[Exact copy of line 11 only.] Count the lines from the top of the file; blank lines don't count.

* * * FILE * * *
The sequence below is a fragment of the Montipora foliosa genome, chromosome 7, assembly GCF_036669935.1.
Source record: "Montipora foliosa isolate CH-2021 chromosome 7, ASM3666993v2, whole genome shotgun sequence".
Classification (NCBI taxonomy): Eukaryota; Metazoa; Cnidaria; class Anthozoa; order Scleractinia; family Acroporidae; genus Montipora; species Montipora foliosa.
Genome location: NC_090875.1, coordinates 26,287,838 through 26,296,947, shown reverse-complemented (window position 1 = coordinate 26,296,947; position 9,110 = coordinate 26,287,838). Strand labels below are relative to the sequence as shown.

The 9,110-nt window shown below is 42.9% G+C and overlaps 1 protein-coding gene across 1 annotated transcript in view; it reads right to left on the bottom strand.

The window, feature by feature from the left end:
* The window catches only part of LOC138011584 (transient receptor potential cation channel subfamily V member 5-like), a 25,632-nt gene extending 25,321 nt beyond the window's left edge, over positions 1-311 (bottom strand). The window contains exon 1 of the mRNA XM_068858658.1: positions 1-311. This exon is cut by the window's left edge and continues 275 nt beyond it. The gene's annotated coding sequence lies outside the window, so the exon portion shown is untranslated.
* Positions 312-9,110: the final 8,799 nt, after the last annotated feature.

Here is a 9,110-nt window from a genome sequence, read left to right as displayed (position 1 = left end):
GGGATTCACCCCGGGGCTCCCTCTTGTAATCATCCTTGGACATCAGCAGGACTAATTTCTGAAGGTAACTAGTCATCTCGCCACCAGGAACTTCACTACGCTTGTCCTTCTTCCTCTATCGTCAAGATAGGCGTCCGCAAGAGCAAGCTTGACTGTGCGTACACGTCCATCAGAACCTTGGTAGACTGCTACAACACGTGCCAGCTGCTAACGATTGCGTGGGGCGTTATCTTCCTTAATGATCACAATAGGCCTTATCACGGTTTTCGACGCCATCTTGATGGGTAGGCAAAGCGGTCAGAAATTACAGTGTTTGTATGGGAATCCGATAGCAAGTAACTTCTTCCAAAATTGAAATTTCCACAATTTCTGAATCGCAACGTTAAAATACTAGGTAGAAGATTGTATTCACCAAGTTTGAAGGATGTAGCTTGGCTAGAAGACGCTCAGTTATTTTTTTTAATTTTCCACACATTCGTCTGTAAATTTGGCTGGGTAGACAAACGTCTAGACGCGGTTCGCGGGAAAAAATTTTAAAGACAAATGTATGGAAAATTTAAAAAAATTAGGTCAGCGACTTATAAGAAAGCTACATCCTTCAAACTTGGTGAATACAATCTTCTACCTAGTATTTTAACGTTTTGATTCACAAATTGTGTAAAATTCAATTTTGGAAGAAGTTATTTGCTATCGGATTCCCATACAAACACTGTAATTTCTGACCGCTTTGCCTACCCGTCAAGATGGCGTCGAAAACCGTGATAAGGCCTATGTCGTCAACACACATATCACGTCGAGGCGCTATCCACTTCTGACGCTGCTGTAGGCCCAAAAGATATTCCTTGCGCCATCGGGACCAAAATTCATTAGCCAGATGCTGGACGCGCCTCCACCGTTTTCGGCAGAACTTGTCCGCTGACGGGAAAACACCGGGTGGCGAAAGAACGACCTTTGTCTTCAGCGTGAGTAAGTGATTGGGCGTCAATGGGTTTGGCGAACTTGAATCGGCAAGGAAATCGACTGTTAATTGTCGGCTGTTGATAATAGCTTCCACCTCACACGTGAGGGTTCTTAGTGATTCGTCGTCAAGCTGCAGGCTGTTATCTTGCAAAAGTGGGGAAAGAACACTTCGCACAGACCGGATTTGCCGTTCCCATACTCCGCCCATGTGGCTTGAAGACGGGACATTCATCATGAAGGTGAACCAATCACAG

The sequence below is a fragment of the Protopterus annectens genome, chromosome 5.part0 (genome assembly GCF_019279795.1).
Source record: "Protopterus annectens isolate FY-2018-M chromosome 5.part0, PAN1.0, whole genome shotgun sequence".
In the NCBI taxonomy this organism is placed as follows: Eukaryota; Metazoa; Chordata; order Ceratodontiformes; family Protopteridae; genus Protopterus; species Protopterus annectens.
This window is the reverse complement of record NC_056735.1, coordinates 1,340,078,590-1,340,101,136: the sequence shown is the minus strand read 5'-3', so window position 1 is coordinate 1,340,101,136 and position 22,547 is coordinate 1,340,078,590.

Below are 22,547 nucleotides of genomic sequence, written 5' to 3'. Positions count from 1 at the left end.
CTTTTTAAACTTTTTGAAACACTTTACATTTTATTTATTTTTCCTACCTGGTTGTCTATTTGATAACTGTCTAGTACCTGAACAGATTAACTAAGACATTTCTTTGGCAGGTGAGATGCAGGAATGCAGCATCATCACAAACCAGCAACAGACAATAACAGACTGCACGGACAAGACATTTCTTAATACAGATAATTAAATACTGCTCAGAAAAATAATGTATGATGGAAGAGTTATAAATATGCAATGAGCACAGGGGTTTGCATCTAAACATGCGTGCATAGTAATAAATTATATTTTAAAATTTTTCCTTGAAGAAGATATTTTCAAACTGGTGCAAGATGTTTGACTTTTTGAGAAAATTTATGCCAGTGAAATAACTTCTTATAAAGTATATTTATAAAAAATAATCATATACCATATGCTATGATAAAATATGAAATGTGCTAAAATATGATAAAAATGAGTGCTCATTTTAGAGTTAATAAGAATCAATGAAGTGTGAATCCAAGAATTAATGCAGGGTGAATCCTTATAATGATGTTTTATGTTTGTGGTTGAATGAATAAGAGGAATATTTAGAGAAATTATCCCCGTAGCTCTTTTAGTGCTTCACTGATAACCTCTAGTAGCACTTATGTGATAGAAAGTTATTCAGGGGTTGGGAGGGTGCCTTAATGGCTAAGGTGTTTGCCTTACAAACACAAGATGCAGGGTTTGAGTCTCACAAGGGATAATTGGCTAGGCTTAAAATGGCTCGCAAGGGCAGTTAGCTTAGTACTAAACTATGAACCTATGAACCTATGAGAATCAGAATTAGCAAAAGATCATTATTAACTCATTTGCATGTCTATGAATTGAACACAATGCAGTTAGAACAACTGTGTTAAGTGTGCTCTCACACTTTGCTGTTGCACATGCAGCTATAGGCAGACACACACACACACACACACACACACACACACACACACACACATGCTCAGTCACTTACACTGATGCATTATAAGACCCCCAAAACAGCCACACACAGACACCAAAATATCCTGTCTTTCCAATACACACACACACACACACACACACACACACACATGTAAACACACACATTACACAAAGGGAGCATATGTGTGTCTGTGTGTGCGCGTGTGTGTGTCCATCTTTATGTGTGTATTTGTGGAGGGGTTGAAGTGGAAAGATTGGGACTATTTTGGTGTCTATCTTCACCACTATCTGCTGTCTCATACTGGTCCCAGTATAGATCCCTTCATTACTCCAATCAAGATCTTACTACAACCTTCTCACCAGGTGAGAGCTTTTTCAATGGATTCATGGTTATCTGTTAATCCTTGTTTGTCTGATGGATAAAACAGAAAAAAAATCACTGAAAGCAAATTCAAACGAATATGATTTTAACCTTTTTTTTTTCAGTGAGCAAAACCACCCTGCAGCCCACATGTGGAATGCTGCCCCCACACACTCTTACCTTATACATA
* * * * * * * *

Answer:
The sequence below is a fragment of the Protopterus annectens genome, chromosome 5.part0 (genome assembly GCF_019279795.1).